Collected Works of Abraham Lincoln. Volume 2.
Lincoln, Abraham, 1809-1865.

To Lyman Trumbull [1]

Hon: Lyman Trumbull Springfield, June 7, 1856

My dear Sir: The news of Buchanan's [2] nomination came yesterday; and a good many whigs, of conservative feelings, and slight pro-slavery proclivities, withal, are inclining to go for him, and will do it, unless the Anti-Nebraska nomination shall be such as to divert them. The man to effect that object is Judge McLean; [3] and his nomination would save every whig, except such as have already gone over hook and line, as Singleton, [4] Morrison, [5] Constable, [6] & others. J. T. Stuart, Anthony Thornton, James M. Davis (the old settler) and others like them, will heartily go for McLean, but will every one go for Buchanan, as against Chase, Banks, Seward, Blair or Fremont. [7] I think they would stand Blair or Fremont for Vice-President---but not more.

Page  343Now there is a grave question to be considered. Nine tenths of the Anti-Nebraska votes have to come from old whigs. In setting stakes, is it safe to totally disregard them? Can we possibly win, if we do so? So far they have been disregarded. I need not point out the instances.

I think I may trust you to believe I do not say this on my own personal account. I am in, and shall go for any one nominated unless he be ``platformed'' expressly, or impliedly, on some ground which I may think wrong.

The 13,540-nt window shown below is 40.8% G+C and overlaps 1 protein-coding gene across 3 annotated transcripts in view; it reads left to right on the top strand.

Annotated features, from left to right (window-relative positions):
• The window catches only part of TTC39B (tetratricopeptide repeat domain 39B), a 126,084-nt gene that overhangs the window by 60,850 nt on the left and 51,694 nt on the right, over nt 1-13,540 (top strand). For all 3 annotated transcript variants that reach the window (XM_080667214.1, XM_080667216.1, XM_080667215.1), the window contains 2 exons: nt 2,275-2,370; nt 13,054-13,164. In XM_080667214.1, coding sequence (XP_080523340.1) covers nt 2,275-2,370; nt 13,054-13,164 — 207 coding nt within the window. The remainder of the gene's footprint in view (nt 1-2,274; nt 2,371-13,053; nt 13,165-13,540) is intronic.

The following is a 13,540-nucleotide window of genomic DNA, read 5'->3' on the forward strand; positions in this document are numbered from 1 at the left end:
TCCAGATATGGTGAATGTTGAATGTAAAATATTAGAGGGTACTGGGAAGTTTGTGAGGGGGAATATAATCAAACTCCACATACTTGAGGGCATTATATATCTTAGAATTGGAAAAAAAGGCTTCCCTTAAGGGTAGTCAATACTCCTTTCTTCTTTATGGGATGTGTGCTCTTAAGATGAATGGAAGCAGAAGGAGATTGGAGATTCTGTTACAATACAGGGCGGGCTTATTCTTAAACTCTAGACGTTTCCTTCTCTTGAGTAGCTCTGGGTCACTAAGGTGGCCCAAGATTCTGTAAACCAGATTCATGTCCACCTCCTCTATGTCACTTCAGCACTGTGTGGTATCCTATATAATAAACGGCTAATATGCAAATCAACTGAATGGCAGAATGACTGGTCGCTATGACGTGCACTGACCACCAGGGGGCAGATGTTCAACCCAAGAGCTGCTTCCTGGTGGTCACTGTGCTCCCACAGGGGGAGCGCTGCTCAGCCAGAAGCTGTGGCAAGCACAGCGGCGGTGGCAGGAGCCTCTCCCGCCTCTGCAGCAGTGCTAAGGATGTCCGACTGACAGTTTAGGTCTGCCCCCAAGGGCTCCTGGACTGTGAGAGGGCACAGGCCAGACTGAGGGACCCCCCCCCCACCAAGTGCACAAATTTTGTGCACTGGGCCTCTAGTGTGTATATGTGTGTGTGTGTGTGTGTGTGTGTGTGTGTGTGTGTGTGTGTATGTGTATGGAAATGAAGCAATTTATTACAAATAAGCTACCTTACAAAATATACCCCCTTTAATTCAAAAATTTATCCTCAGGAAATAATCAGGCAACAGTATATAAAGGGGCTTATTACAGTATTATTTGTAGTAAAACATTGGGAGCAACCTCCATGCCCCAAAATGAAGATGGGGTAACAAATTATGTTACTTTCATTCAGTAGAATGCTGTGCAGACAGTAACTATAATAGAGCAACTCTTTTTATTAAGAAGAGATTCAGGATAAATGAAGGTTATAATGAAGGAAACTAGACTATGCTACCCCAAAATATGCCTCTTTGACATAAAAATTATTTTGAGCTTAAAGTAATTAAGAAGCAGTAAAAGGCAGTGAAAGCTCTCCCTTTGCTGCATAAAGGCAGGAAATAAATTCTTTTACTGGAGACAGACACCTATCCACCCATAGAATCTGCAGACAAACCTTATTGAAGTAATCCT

Since the nomination of Bissell we are in good trim in Illinois, save at the point I have indicated. If we can save pretty nearly all the whigs, we shall elect him, I think, by a very large majority.

I address this to you, because your influence in the Anti-Nebraska nomination will be greater than that of any other Illinoi[s]an.

Let this be confidential. Yours very truly A. LINCOLN

Annotation

[1]   ALS, CSmH.

[2]   James Buchanan had been nominated at Cincinnati following Douglas' withdrawal on the night of June 5.

[3]   Justice John McLean had come recently into sharp political focus with the unauthorized announcement in the press of his avowed intention to dissent in the event the Supreme Court decided against Dred Scott, and with publication of his letter of May 13 to Lewis Cass, in which he stated ``I never doubted that Congress had this power [to prohibit slavery in a territory], and I could never have expressed doubt on the subject.''

[4]   James W. Singleton.

[5]   James L. D. Morrison.

[6]   Charles H. Constable.

[7]   Salmon P. Chase, Nathaniel P. Banks, William H. Seward, and Francis P. Blair were not really available. Both Blair and Banks were promoting John C. Fremont, Seward was not interested, and Chase was too radical.